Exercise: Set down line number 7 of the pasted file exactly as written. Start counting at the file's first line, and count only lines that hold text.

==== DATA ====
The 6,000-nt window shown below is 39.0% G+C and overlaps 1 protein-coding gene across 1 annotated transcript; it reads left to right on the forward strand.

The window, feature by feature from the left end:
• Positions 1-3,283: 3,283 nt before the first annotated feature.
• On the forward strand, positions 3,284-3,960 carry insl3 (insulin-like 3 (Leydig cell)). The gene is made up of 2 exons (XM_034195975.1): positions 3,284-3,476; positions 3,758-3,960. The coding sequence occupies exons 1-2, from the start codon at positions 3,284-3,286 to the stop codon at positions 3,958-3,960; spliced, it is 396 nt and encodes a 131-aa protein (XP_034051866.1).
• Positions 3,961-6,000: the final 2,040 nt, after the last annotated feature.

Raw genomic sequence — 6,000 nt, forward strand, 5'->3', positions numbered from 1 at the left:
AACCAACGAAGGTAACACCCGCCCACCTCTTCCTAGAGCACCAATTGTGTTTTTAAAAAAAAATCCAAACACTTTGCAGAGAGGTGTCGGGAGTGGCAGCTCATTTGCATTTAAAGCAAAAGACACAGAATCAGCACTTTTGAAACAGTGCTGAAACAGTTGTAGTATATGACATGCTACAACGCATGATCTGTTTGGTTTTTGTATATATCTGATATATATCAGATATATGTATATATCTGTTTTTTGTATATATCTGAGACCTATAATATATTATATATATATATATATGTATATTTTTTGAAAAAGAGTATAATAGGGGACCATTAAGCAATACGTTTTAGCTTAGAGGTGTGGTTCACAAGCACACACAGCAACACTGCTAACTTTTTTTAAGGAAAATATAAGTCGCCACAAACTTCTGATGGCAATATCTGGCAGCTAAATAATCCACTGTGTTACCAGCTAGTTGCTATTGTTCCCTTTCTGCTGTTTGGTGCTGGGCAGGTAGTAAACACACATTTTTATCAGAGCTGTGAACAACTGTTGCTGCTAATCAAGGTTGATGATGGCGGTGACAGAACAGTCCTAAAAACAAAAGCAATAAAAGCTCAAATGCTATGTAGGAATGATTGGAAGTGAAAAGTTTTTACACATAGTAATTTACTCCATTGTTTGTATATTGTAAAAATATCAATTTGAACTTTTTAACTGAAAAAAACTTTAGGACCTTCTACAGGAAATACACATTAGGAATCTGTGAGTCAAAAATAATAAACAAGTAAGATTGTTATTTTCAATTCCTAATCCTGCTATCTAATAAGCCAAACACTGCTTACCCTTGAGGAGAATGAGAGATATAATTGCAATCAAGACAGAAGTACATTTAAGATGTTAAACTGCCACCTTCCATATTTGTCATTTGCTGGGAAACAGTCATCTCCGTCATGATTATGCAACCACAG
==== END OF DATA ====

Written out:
AACCAACGAAGGTAACACCCGCCCACCTCTTCCTAGAGCACCAATTGTGTTTTTAAAAAAAAATCCAAACACTTTGCAGAGAGGTGTCGGGAGTGGCAGCTCATTTGCATTTAAAGCAAAAGACACAGAATCAGCACTTTTGAAACAGTGCTGAAACAGTTGTAGTATATGACATGCTACAACGCATGATCTGTTTGGTTTTTGTATATATCTGATATATATCAGATATATGTATATATCTGTTTTTTGTATATATCTGAGACCTATAATATATTATATATATATATATATGTATATTTTTTGAAAAAGAGTATAATAGGGGACCATTAAGCAATACGTTTTAGCTTAGAGGTGTGGTTCACAAGCACACACAGCAACACTGCTAACTTTTTTTAAGGAAAATATAAGTCGCCACAAACTTCTGATGGCAATATCTGGCAGCTAAATAATCCACTGTGTTACCAGCTAGTTGCTATTGTTCCCTTTCTGCTGTTTGGTGCTGGGCAGGTAGTAAACACACATTTTTATCAGAGCTGTGAACAACTGTTGCTGCTAATCAAGGTTGATGATGGCGGTGACAGAACAGTCCTAAAAACAAAAGCAATAAAAGCTCAAATGCTATGTAGGAATGATTGGAAGTGAAAAGTTTTTACACATAGTAATTTACTCCATTGTTTGTATATTGTAAAAATATCAATTTGAACTTTTTAACTGAAAAAAACTTTAGGACCTTCTACAGGAAATACACATTAGGAATCTGTGAGTCAAAAATAATAAACAAGTAAGATTGTTATTTTCAATTCCTAATCCTGCTATCTAATAAGCCAAACACTGCTTACCCTTGAGGAGAATGAGAGATATAATTGCAATCAAGACAGAAGTACATTTAAGATGTTAAACTGCCACCTTCCATATTTGTCATTTGCTGGGAAACAGTCATCTCCGTCATGATTATGCAACCACAG